Cubital Tunnel Syndrome

Cubital tunnel syndrome occurs when the ulnar nerve is stretched, compressed or irritated where it crosses the elbow – a spot often referred to as the “funny bone.” 

The ulnar nerve is one of three main nerves in your arm; it begins in the side of your neck and ends in your fingers. The cubital tunnel is a small passageway of muscle, ligament and bone on the inside of the elbow that the ulnar nerve goes through.

Cubital tunnel syndrome may happen as a result of repetitive or prolonged activities that require you to bend or flex your elbow. It can also be triggered if you lean on your elbows a lot, sleep with your elbows bent, or have arthritis or bones spurs. In many cases, the cause isn’t known.

A distinctive symptom of cubital tunnel syndrome is aching pain on the inside of your elbow that’s similar to what you feel when you hit your funny bone. Most symptoms, however, occur in the hand and can include numbness and tingling, grip weakness, impaired finger coordination, or a pins-and-needles sensation.

The most effective treatment for cubital tunnel syndrome is to stop the activity that’s causing the problem. For more severe cases of ulnar nerve compression, surgery may be appropriate.

Left untreated, cubital tunnel syndrome can cause irreversible muscle wasting in the hand. That’s why it’s important to see a specialist for an accurate diagnosis and appropriate treatment if symptoms are severe or last for more than a few weeks.

It’s also important to see a specialist because the symptoms of cubital tunnel syndrome may be similar to other conditions such as medial epicondylitis (golfer's elbow).

Why Choose Cooper to Diagnose and Treat Cubital Tunnel Syndrome

Cooper University Health Care has a team of four fellowship-trained and board-certified or -eligible hand surgeons with extensive experience in diagnosing and treating cubital tunnel syndrome. You can count on us for:

  • State-of-the-art diagnostic resources: Cooper offers a comprehensive array of sophisticated technology for diagnosing cubital tunnel syndrome, including:
    • Musculoskeletal ultrasound (MSK-US): We are one of the few centers in the region to offer this advanced modality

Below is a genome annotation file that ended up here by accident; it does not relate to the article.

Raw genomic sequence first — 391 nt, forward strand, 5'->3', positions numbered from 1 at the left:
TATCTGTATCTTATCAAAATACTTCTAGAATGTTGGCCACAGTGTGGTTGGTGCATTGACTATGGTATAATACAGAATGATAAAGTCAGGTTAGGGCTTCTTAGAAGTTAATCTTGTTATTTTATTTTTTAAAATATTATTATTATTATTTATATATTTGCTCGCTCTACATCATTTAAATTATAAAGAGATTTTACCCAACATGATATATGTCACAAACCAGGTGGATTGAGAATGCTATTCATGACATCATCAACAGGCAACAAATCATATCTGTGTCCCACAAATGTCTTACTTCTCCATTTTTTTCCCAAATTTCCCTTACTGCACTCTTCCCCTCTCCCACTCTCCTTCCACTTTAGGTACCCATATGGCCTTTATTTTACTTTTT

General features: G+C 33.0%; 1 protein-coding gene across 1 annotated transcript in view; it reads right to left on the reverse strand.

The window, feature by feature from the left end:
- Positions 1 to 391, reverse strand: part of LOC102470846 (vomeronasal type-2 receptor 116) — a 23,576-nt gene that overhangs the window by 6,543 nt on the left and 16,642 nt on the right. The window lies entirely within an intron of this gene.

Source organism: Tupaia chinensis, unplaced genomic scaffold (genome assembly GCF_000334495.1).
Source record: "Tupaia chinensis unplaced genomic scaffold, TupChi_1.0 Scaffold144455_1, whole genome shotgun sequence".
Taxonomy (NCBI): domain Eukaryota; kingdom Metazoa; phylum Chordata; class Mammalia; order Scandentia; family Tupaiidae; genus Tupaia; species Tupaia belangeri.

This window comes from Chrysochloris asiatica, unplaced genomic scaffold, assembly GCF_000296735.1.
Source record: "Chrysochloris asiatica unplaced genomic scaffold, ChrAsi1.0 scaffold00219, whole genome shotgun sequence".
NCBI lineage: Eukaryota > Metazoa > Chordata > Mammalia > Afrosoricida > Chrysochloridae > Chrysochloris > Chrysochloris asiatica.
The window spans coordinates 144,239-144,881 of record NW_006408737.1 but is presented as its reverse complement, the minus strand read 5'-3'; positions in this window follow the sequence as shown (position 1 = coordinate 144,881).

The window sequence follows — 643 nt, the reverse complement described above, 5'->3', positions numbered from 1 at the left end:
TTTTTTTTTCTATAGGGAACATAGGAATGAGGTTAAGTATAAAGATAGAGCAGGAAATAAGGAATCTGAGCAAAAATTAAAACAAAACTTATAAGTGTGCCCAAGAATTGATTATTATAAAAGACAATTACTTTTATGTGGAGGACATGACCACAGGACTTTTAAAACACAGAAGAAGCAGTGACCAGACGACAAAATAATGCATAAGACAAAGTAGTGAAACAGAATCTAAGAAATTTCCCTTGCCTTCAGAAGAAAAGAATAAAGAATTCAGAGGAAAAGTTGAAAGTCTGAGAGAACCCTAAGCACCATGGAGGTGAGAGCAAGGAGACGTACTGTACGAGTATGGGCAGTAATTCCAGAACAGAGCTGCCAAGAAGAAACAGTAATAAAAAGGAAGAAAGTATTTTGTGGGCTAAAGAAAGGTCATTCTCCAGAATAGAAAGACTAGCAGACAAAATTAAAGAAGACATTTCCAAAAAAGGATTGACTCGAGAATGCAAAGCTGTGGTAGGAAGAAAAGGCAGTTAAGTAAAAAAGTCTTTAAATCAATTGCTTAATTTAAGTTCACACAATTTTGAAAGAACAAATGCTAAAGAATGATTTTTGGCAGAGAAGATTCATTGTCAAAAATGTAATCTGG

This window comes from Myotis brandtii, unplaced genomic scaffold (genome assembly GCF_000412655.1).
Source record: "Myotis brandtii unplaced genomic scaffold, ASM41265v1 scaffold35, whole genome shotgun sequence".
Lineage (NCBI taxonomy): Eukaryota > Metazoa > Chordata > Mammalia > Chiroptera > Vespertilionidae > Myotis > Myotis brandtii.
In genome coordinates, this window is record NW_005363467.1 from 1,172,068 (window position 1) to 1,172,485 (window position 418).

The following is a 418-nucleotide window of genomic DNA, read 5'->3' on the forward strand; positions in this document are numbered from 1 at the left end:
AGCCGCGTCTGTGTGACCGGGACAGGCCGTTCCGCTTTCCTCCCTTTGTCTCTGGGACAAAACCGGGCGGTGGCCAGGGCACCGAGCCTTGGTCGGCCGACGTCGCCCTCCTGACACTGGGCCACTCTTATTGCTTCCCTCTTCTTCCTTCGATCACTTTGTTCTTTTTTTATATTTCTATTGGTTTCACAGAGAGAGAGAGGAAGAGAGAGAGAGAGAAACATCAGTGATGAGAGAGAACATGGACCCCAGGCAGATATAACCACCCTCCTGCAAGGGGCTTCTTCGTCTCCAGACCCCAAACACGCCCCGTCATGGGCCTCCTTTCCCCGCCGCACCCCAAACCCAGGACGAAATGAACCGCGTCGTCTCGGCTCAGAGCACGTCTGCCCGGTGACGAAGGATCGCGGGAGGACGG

• Nerve conduction studies: To determine how well the ulnar nerve is working and help identify where it is being compressed
  • Personalized treatment: Treatment is tailored to the severity of your condition and your overall health, and may include:
    • Non-surgical treatments may include splinting or bracing to keep your elbow straight, especially at night; anti-inflammatory medications; and special exercises to help the ulnar nerve glide through the cubital tunnel
    • Surgery may be indicated if conservative measures haven’t improved your condition, your ulnar nerve is extremely compressed, or nerve compression has caused muscle damage or weakness

Cubital Tunnel Syndrome Causes and Risk Factors

There are several things that can cause compression of the ulnar nerve at the elbow, including:

  • Keeping your elbow bent for long periods (such as when sleeping) or repeatedly bending your elbow
  • Leaning on your elbow(s) for long periods
  • Fluid buildup in the elbow
  • When the ulnar nerve slides out from its normal position when the elbow is bent; over time, this may irritate the nerve
  • A blow to the inside of the elbow (“hitting your funny bone”)

Certain factors increase your risk of developing cubital tunnel syndrome:

  • Bone spurs or arthritis of the elbow
  • Cysts near the elbow joint
  • Previous fracture or dislocation of the elbow
  • Repetitive or prolonged activities in which the elbow is bent or flexed
  • Swelling of the elbow joint

Symptoms of Cubital Tunnel Syndrome

While each person may experience cubital tunnel syndrome differently, these are the most common symptoms:

  • Numbness and tingling in the hand and/or ring and little finger, especially when the elbow is bent (such as when holding the phone or driving)
  • Hand pain
  • Weak grip and difficulty with finger coordination due to muscle weakness in the affected arm and hand (usually seen in more severe cases of nerve compression)
  • Aching pain on the inside of the elbow

Preventing Cubital Tunnel Syndrome

There are various steps you can take to help relieve the symptoms of cubital tunnel syndrome:

  • If you frequently use a computer, ensure that your chair isn’t too low, and don’t rest your elbows on the arms of your chair or your desk
  • Avoid activities that keep your arm bent for long periods of time, or be sure to take frequent breaks to stretch your arms
  • Don’t lean on your elbows or put pressure on the inside of your arm—for example, don’t drive with your arm resting on the bottom of the open window frame
  • When sleeping, wear an elbow pad backwards, or wrap an ace bandage or towel around your straight arm to keep your elbow from bending  

If your symptoms persist for more than a few weeks, or if they get worse, see a specialist right away.

Contact Us

To learn more about the services available for treating cubital tunnel syndrome at Cooper or to request an appointment, please call 800-8-COOPER (800-826-6737).

Refer a Patient

If you are a doctor who wants to refer a patient to Cooper for cubital tunnel syndrome care, please call 800-8-COOPER (800-826-6737).